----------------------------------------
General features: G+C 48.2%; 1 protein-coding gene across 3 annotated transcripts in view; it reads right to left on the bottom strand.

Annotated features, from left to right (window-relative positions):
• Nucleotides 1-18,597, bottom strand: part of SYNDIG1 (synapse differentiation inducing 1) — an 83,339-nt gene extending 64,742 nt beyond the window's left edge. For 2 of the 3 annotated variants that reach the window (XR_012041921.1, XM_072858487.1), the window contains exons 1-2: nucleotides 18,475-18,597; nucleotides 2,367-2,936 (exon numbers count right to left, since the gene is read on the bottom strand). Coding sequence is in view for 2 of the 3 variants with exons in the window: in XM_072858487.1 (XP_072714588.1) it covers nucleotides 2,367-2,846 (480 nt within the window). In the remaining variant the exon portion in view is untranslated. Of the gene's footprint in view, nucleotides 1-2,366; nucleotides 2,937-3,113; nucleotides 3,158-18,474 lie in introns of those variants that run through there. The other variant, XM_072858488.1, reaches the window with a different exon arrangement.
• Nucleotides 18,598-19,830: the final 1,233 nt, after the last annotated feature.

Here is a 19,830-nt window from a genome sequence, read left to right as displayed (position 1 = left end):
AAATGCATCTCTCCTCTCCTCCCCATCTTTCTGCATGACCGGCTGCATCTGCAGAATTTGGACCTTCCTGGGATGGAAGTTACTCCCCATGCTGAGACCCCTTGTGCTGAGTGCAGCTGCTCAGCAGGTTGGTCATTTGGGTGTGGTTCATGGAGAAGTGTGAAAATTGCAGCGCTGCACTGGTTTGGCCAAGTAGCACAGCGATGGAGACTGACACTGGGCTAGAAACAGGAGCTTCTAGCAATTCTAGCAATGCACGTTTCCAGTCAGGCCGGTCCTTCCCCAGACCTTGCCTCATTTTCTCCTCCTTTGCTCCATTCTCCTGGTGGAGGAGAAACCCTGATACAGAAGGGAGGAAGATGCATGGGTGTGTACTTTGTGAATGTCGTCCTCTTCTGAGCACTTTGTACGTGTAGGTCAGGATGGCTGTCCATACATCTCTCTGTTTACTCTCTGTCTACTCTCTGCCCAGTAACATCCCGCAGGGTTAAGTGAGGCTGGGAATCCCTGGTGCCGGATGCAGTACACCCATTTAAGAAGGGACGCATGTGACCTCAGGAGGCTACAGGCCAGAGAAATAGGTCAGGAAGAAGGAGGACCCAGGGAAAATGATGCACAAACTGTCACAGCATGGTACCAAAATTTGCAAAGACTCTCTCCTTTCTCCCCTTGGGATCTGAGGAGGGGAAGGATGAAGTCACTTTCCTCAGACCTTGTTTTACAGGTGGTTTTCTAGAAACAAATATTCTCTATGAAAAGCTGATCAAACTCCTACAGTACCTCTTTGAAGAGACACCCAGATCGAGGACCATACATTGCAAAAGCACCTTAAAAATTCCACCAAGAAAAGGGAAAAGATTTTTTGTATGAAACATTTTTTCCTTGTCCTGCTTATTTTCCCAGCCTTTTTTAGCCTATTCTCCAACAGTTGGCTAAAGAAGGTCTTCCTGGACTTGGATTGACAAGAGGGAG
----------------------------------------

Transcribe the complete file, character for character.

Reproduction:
General features: G+C 48.2%; 1 protein-coding gene across 3 annotated transcripts in view; it reads right to left on the bottom strand.

Annotated features, from left to right (window-relative positions):
• Nucleotides 1-18,597, bottom strand: part of SYNDIG1 (synapse differentiation inducing 1) — an 83,339-nt gene extending 64,742 nt beyond the window's left edge. For 2 of the 3 annotated variants that reach the window (XR_012041921.1, XM_072858487.1), the window contains exons 1-2: nucleotides 18,475-18,597; nucleotides 2,367-2,936 (exon numbers count right to left, since the gene is read on the bottom strand). Coding sequence is in view for 2 of the 3 variants with exons in the window: in XM_072858487.1 (XP_072714588.1) it covers nucleotides 2,367-2,846 (480 nt within the window). In the remaining variant the exon portion in view is untranslated. Of the gene's footprint in view, nucleotides 1-2,366; nucleotides 2,937-3,113; nucleotides 3,158-18,474 lie in introns of those variants that run through there. The other variant, XM_072858488.1, reaches the window with a different exon arrangement.
• Nucleotides 18,598-19,830: the final 1,233 nt, after the last annotated feature.

Here is a 19,830-nt window from a genome sequence, read left to right as displayed (position 1 = left end):
AAATGCATCTCTCCTCTCCTCCCCATCTTTCTGCATGACCGGCTGCATCTGCAGAATTTGGACCTTCCTGGGATGGAAGTTACTCCCCATGCTGAGACCCCTTGTGCTGAGTGCAGCTGCTCAGCAGGTTGGTCATTTGGGTGTGGTTCATGGAGAAGTGTGAAAATTGCAGCGCTGCACTGGTTTGGCCAAGTAGCACAGCGATGGAGACTGACACTGGGCTAGAAACAGGAGCTTCTAGCAATTCTAGCAATGCACGTTTCCAGTCAGGCCGGTCCTTCCCCAGACCTTGCCTCATTTTCTCCTCCTTTGCTCCATTCTCCTGGTGGAGGAGAAACCCTGATACAGAAGGGAGGAAGATGCATGGGTGTGTACTTTGTGAATGTCGTCCTCTTCTGAGCACTTTGTACGTGTAGGTCAGGATGGCTGTCCATACATCTCTCTGTTTACTCTCTGTCTACTCTCTGCCCAGTAACATCCCGCAGGGTTAAGTGAGGCTGGGAATCCCTGGTGCCGGATGCAGTACACCCATTTAAGAAGGGACGCATGTGACCTCAGGAGGCTACAGGCCAGAGAAATAGGTCAGGAAGAAGGAGGACCCAGGGAAAATGATGCACAAACTGTCACAGCATGGTACCAAAATTTGCAAAGACTCTCTCCTTTCTCCCCTTGGGATCTGAGGAGGGGAAGGATGAAGTCACTTTCCTCAGACCTTGTTTTACAGGTGGTTTTCTAGAAACAAATATTCTCTATGAAAAGCTGATCAAACTCCTACAGTACCTCTTTGAAGAGACACCCAGATCGAGGACCATACATTGCAAAAGCACCTTAAAAATTCCACCAAGAAAAGGGAAAAGATTTTTTGTATGAAACATTTTTTCCTTGTCCTGCTTATTTTCCCAGCCTTTTTTAGCCTATTCTCCAACAGTTGGCTAAAGAAGGTCTTCCTGGACTTGGATTGACAAGAGGGAG